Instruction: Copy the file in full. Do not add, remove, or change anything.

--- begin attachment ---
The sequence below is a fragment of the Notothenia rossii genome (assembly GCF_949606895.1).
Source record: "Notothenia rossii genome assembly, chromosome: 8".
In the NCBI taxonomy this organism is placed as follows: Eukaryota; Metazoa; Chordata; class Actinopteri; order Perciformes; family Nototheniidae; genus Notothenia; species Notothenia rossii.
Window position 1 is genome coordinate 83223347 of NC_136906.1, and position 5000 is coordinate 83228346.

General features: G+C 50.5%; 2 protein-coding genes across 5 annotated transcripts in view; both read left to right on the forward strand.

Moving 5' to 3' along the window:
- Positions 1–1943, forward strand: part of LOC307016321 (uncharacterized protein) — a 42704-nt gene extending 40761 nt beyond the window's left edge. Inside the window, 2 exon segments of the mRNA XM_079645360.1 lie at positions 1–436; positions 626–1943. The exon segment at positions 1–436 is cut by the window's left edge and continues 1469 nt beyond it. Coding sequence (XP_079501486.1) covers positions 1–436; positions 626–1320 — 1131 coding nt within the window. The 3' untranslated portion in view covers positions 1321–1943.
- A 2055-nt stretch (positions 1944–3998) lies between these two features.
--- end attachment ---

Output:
The sequence below is a fragment of the Notothenia rossii genome (assembly GCF_949606895.1).
Source record: "Notothenia rossii genome assembly, chromosome: 8".
In the NCBI taxonomy this organism is placed as follows: Eukaryota; Metazoa; Chordata; class Actinopteri; order Perciformes; family Nototheniidae; genus Notothenia; species Notothenia rossii.
Window position 1 is genome coordinate 83223347 of NC_136906.1, and position 5000 is coordinate 83228346.

General features: G+C 50.5%; 2 protein-coding genes across 5 annotated transcripts in view; both read left to right on the forward strand.

Moving 5' to 3' along the window:
- Positions 1–1943, forward strand: part of LOC307016321 (uncharacterized protein) — a 42704-nt gene extending 40761 nt beyond the window's left edge. Inside the window, 2 exon segments of the mRNA XM_079645360.1 lie at positions 1–436; positions 626–1943. The exon segment at positions 1–436 is cut by the window's left edge and continues 1469 nt beyond it. Coding sequence (XP_079501486.1) covers positions 1–436; positions 626–1320 — 1131 coding nt within the window. The 3' untranslated portion in view covers positions 1321–1943.
- A 2055-nt stretch (positions 1944–3998) lies between these two features.